TERF Pipeline Finds a Home on TikTok

Zoe Mello Zdraveski, Opinion Editor

A brand of supposedly feminist thought dubbed “Trans Exclusionary Radical Feminism” (TERFism) by critics has flourished on internet forums for about a decade. Rooted in the belief that patriarchal oppression is inextricably based in the sexual organs that one is born with, the ideology cloaks blatant transphobia with paranoia over supposed non-women invading women’s spaces. To TERFs, transgender women are predatory and invasive, and transgender men are self-hating victims of the patriarchy. TERFism preys on women with traumatic experiences at the hands of men (an unfortunately large demographic) to create a black and white world where women are vulnerable and men are inherently manipulative and dangerous. Its lack of intersectional analysis is incredibly harmful in its propensity to spawn bigotry—as exemplified by the comments of figures such as author J. K. Rowling and on news outlets like the BBC in recent years. More recently, TERFist talking points have begun to infiltrate a new space and often well-meaning consumers on apps like TikTok.

An example of this sort of content is body positive messaging that excludes men or fixates on denigrating men’s appearance as a form of releasing anger (see: height-shaming). It is worth noting that a blanket hatred of men is a response often rooted in the abuse that people affected by misogyny suffer under patriarchy, and is both understandable and useful in fueling collective action. However, the idea that these comments constitute “punching up” reflects conceptions of biological essentialism that ignore any kind of intersectional analysis. The height standard for men is ultimately derived from the same patriarchal messaging about male strength and women’s comparative fragility that harms women. 

TERFism preys on women with traumatic experiences at the hands of men to create a black and white world where women are vulnerable and men are inherently manipulative and dangerous.

Another harmful trope that borders on TERF ideology which has become commonplace on TikTok is the over-idealization of sapphic relationships, again resulting from projected trauma of the harm many misogyny-affected people suffer in heterosexual ones. Painting sapphic relationships as cottagecore dreamlands where women are safe from all harm reinforces the incorrect idea that women can’t be perpetrators of abuse, and men can’t be victims. The portrayal of these relationships as utopias props up the same gender essentialism that is a gateway to TERFism.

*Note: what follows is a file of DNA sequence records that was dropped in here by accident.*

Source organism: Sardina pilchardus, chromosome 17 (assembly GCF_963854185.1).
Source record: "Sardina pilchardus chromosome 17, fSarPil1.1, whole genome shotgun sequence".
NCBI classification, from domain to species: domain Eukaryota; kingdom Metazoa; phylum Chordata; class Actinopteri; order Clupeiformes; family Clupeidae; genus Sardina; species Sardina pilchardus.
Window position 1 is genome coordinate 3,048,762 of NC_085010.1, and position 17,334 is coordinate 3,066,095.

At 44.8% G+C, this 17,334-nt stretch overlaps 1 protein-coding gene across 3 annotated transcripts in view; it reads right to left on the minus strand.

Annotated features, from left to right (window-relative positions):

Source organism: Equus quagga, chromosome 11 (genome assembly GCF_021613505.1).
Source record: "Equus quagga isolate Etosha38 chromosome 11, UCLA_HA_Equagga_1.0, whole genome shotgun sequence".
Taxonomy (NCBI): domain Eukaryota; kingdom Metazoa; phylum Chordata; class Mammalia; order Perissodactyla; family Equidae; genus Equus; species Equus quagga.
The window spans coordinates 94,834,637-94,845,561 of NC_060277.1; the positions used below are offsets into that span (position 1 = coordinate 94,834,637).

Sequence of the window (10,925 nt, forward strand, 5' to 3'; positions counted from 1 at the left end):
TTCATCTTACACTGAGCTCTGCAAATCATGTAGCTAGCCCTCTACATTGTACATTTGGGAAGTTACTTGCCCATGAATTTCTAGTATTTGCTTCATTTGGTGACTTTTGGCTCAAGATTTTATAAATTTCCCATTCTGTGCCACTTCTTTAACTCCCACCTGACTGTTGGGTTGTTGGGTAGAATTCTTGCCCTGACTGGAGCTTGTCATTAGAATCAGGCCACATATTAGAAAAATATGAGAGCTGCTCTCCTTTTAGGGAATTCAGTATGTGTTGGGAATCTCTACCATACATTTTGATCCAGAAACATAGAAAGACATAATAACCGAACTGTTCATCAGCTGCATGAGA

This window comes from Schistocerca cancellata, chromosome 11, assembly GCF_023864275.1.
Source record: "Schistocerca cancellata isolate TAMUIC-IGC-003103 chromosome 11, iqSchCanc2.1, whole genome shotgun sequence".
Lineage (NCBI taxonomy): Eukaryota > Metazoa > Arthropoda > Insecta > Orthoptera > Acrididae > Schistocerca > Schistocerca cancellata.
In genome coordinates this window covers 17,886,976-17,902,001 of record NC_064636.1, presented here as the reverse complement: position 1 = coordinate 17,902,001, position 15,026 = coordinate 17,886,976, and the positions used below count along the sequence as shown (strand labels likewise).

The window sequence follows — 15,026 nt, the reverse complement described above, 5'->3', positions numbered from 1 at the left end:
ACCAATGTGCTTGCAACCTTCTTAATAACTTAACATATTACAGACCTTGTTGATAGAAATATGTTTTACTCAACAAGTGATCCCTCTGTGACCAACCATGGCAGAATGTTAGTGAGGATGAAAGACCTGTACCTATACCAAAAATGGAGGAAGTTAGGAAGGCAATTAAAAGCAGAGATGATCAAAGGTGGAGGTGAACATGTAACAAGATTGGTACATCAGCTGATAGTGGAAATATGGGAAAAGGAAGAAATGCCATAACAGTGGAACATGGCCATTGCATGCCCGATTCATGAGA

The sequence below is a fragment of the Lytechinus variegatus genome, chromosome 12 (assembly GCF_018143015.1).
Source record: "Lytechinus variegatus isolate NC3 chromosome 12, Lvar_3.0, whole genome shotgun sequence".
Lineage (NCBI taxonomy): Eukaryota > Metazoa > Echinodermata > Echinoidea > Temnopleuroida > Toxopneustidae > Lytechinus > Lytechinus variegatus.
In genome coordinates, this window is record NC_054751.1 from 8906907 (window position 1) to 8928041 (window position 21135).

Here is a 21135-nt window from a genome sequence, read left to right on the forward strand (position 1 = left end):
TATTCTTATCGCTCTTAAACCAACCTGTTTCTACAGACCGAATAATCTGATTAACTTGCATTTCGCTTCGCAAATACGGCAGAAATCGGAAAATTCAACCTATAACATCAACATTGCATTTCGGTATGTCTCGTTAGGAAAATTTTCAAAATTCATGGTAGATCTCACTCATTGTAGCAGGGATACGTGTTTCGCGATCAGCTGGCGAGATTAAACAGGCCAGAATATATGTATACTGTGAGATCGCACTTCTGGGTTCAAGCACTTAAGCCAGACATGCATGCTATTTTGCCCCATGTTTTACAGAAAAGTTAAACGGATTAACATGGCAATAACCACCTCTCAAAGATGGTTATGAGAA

A further example of this sort of take that lacks intersectionality is the idea that because the sex work industry is disproportionately harmful to women and capitalizes on patriarchy, it should be criminalized and sex workers should be demonized as complicit in perpetuating that harm. What criminalization actually does is put sex workers, whom a shred of material analysis will demonstrate to be incredibly societally vulnerable, in a position of further marginalization. Incarceration is not the path to women’s liberation, and this sort of anti-sex-worker “feminist” rhetoric has even been labeled “SWERFism” because of how often it coincides with TERF ideology. 

It’s well known that the algorithms on social media platforms are designed to capture and hold consumers’ attention by displaying videos related to their previously liked content. This results in the formation of the curated For-You-Page echochamber that we all carry around in our pockets, but it has consequences beyond excessive screen time. Liking videos with these takes does not invariably encourage bigoted thinking, but sends consumers into rabbit holes of content that further cement these harmful ideas. Be careful not to fall into these binary thinking traps that lack necessary analysis, or better yet, don’t get your feminism from TikTok.